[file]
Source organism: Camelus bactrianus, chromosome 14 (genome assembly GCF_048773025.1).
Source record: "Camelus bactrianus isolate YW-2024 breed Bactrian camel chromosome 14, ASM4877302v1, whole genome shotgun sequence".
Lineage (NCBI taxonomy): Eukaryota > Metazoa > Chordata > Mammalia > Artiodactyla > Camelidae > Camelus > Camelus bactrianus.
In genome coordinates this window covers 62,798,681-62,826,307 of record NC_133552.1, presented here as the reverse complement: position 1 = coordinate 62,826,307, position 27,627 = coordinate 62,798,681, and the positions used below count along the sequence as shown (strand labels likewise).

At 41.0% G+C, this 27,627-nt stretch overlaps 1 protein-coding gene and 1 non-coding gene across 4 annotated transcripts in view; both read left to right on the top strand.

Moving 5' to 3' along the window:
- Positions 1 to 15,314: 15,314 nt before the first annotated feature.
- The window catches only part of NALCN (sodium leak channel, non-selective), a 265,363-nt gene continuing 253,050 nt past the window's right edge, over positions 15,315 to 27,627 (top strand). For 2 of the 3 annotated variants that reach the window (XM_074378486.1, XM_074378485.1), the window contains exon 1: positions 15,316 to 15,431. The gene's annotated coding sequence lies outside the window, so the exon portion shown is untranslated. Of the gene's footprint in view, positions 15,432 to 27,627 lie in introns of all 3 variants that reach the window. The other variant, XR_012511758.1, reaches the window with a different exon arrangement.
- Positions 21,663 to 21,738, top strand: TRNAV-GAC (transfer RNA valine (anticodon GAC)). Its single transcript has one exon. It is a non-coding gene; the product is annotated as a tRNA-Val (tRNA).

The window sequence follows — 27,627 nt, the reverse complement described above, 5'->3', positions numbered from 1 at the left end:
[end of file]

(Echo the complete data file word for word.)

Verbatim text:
Source organism: Camelus bactrianus, chromosome 14 (genome assembly GCF_048773025.1).
Source record: "Camelus bactrianus isolate YW-2024 breed Bactrian camel chromosome 14, ASM4877302v1, whole genome shotgun sequence".
Lineage (NCBI taxonomy): Eukaryota > Metazoa > Chordata > Mammalia > Artiodactyla > Camelidae > Camelus > Camelus bactrianus.
In genome coordinates this window covers 62,798,681-62,826,307 of record NC_133552.1, presented here as the reverse complement: position 1 = coordinate 62,826,307, position 27,627 = coordinate 62,798,681, and the positions used below count along the sequence as shown (strand labels likewise).

At 41.0% G+C, this 27,627-nt stretch overlaps 1 protein-coding gene and 1 non-coding gene across 4 annotated transcripts in view; both read left to right on the top strand.

Moving 5' to 3' along the window:
- Positions 1 to 15,314: 15,314 nt before the first annotated feature.
- The window catches only part of NALCN (sodium leak channel, non-selective), a 265,363-nt gene continuing 253,050 nt past the window's right edge, over positions 15,315 to 27,627 (top strand). For 2 of the 3 annotated variants that reach the window (XM_074378486.1, XM_074378485.1), the window contains exon 1: positions 15,316 to 15,431. The gene's annotated coding sequence lies outside the window, so the exon portion shown is untranslated. Of the gene's footprint in view, positions 15,432 to 27,627 lie in introns of all 3 variants that reach the window. The other variant, XR_012511758.1, reaches the window with a different exon arrangement.
- Positions 21,663 to 21,738, top strand: TRNAV-GAC (transfer RNA valine (anticodon GAC)). Its single transcript has one exon. It is a non-coding gene; the product is annotated as a tRNA-Val (tRNA).

The window sequence follows — 27,627 nt, the reverse complement described above, 5'->3', positions numbered from 1 at the left end: